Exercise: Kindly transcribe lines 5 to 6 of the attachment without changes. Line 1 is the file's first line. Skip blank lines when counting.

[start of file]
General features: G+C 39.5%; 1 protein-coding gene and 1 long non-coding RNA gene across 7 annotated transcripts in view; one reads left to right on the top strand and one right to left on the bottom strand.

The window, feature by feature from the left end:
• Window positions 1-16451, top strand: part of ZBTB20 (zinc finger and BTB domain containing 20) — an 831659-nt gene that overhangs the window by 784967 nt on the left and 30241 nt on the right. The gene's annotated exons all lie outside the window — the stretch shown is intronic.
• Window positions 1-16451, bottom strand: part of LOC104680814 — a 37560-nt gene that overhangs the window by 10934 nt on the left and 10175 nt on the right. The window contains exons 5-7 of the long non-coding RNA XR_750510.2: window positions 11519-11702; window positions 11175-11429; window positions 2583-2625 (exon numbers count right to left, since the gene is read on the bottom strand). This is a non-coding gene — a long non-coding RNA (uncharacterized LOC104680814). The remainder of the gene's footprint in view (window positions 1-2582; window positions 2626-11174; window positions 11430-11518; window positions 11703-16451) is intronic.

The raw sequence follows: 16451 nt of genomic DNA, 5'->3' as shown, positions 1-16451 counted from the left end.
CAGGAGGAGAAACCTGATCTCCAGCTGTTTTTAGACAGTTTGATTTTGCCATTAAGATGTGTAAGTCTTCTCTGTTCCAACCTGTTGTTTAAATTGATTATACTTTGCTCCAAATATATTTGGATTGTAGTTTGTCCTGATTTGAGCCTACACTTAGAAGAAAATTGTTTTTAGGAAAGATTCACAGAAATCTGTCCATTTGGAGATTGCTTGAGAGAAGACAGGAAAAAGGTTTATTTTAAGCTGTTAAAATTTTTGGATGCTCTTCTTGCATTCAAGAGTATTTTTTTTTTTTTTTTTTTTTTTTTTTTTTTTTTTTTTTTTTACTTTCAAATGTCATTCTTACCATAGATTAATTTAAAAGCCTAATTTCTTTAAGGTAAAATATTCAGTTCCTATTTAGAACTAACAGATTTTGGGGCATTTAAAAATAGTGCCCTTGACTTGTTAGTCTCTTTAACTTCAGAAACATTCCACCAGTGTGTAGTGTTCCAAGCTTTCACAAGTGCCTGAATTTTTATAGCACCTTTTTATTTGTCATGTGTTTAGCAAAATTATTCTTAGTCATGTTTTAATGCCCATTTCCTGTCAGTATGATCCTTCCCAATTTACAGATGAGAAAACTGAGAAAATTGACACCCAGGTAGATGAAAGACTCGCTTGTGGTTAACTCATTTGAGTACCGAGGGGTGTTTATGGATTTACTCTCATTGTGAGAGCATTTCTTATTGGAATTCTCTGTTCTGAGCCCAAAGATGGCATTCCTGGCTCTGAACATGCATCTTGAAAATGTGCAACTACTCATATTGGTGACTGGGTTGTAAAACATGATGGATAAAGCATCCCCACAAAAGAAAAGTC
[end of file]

The raw sequence follows: 16451 nt of genomic DNA, 5'->3' as shown, positions 1-16451 counted from the left end.
CAGGAGGAGAAACCTGATCTCCAGCTGTTTTTAGACAGTTTGATTTTGCCATTAAGATGTGTAAGTCTTCTCTGTTCCAACCTGTTGTTTAAATTGATTATACTTTGCTCCAAATATATTTGGATTGTAGTTTGTCCTGATTTGAGCCTACACTTAGAAGAAAATTGTTTTTAGGAAAGATTCACAGAAATCTGTCCATTTGGAGATTGCTTGAGAGAAGACAGGAAAAAGGTTTATTTTAAGCTGTTAAAATTTTTGGATGCTCTTCTTGCATTCAAGAGTATTTTTTTTTTTTTTTTTTTTTTTTTTTTTTTTTTTTTTTTTTACTTTCAAATGTCATTCTTACCATAGATTAATTTAAAAGCCTAATTTCTTTAAGGTAAAATATTCAGTTCCTATTTAGAACTAACAGATTTTGGGGCATTTAAAAATAGTGCCCTTGACTTGTTAGTCTCTTTAACTTCAGAAACATTCCACCAGTGTGTAGTGTTCCAAGCTTTCACAAGTGCCTGAATTTTTATAGCACCTTTTTATTTGTCATGTGTTTAGCAAAATTATTCTTAGTCATGTTTTAATGCCCATTTCCTGTCAGTATGATCCTTCCCAATTTACAGATGAGAAAACTGAGAAAATTGACACCCAGGTAGATGAAAGACTCGCTTGTGGTTAACTCATTTGAGTACCGAGGGGTGTTTATGGATTTACTCTCATTGTGAGAGCATTTCTTATTGGAATTCTCTGTTCTGAGCCCAAAGATGGCATTCCTGGCTCTGAACATGCATCTTGAAAATGTGCAACTACTCATATTGGTGACTGGGTTGTAAAACATGATGGATAAAGCATCCCCACAAAAGAAAAGTC